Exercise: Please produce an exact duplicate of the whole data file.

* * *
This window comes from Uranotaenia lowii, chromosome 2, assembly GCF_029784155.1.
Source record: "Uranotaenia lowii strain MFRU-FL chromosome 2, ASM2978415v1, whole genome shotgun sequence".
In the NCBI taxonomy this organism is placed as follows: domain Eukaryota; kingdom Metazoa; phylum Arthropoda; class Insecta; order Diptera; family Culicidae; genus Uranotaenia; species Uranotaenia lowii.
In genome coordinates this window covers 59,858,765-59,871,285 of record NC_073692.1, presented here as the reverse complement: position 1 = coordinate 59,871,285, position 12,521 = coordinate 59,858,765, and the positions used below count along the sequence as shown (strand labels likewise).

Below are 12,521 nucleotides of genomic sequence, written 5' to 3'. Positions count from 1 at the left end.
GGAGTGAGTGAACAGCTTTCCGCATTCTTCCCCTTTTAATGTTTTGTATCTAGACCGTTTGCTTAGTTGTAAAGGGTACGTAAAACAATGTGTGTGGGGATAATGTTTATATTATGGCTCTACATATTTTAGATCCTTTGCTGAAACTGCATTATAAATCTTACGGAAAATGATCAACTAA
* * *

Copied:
This window comes from Uranotaenia lowii, chromosome 2, assembly GCF_029784155.1.
Source record: "Uranotaenia lowii strain MFRU-FL chromosome 2, ASM2978415v1, whole genome shotgun sequence".
In the NCBI taxonomy this organism is placed as follows: domain Eukaryota; kingdom Metazoa; phylum Arthropoda; class Insecta; order Diptera; family Culicidae; genus Uranotaenia; species Uranotaenia lowii.
In genome coordinates this window covers 59,858,765-59,871,285 of record NC_073692.1, presented here as the reverse complement: position 1 = coordinate 59,871,285, position 12,521 = coordinate 59,858,765, and the positions used below count along the sequence as shown (strand labels likewise).

Below are 12,521 nucleotides of genomic sequence, written 5' to 3'. Positions count from 1 at the left end.
GGAGTGAGTGAACAGCTTTCCGCATTCTTCCCCTTTTAATGTTTTGTATCTAGACCGTTTGCTTAGTTGTAAAGGGTACGTAAAACAATGTGTGTGGGGATAATGTTTATATTATGGCTCTACATATTTTAGATCCTTTGCTGAAACTGCATTATAAATCTTACGGAAAATGATCAACTAA